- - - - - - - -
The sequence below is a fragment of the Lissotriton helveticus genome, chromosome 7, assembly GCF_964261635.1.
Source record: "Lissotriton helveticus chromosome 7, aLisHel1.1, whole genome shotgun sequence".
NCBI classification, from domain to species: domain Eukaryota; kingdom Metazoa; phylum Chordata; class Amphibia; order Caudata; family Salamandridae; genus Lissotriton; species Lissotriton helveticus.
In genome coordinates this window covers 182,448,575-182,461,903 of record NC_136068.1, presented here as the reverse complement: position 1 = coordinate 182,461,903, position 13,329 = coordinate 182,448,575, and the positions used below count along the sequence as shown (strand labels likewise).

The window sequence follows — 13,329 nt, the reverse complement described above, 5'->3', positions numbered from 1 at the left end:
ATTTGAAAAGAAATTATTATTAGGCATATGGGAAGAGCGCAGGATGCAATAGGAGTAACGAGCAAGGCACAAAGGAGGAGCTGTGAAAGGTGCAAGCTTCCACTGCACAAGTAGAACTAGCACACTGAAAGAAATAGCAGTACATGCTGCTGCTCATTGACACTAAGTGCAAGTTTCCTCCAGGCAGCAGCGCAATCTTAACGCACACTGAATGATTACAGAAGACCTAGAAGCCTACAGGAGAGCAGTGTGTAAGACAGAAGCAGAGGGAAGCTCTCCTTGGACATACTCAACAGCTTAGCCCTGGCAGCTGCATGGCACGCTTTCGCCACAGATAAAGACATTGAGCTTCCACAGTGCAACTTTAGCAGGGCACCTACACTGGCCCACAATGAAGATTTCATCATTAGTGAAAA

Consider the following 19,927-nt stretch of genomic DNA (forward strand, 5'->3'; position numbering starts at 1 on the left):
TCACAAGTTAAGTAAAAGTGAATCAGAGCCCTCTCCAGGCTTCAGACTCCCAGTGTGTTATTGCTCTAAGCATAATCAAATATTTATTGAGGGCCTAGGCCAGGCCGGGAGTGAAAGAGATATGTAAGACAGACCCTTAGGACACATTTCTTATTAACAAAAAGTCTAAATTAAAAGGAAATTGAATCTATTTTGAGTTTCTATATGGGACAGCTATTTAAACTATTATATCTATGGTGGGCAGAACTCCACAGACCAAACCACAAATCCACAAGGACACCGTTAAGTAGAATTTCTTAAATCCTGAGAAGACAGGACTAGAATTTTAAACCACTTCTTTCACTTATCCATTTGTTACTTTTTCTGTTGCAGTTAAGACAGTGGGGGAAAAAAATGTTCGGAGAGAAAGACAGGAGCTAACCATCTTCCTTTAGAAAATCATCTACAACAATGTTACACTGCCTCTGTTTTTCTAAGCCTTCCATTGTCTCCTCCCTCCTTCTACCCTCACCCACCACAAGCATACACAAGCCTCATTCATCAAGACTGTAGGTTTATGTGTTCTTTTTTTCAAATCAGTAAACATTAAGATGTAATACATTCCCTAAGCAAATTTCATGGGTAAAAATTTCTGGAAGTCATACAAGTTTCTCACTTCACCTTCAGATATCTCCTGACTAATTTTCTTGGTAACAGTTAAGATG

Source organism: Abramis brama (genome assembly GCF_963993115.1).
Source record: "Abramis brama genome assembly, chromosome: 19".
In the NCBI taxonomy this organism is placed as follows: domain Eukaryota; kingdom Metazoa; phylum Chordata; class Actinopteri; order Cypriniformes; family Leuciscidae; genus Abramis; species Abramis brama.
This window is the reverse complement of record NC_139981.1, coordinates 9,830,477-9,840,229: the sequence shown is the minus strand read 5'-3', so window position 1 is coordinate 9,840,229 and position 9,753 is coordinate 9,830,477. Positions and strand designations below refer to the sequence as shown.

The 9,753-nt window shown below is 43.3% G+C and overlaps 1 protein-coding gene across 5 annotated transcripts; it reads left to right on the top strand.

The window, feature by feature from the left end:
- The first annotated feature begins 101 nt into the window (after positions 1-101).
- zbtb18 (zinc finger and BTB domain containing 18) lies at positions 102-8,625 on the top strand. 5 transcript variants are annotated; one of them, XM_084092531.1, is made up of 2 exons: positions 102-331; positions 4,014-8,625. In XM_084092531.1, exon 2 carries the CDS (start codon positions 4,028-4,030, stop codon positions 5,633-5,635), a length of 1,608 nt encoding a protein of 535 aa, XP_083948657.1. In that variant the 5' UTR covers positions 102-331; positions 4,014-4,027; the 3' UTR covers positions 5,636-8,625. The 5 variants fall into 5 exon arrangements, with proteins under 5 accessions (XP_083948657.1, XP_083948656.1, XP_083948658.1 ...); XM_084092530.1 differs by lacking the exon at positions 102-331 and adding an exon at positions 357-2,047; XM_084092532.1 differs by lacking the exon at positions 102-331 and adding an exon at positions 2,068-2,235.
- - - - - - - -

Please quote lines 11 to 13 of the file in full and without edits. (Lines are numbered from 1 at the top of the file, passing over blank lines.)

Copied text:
In the NCBI taxonomy this organism is placed as follows: domain Eukaryota; kingdom Metazoa; phylum Chordata; class Actinopteri; order Cypriniformes; family Leuciscidae; genus Abramis; species Abramis brama.
This window is the reverse complement of record NC_139981.1, coordinates 9,830,477-9,840,229: the sequence shown is the minus strand read 5'-3', so window position 1 is coordinate 9,840,229 and position 9,753 is coordinate 9,830,477. Positions and strand designations below refer to the sequence as shown.

The 9,753-nt window shown below is 43.3% G+C and overlaps 1 protein-coding gene across 5 annotated transcripts; it reads left to right on the top strand.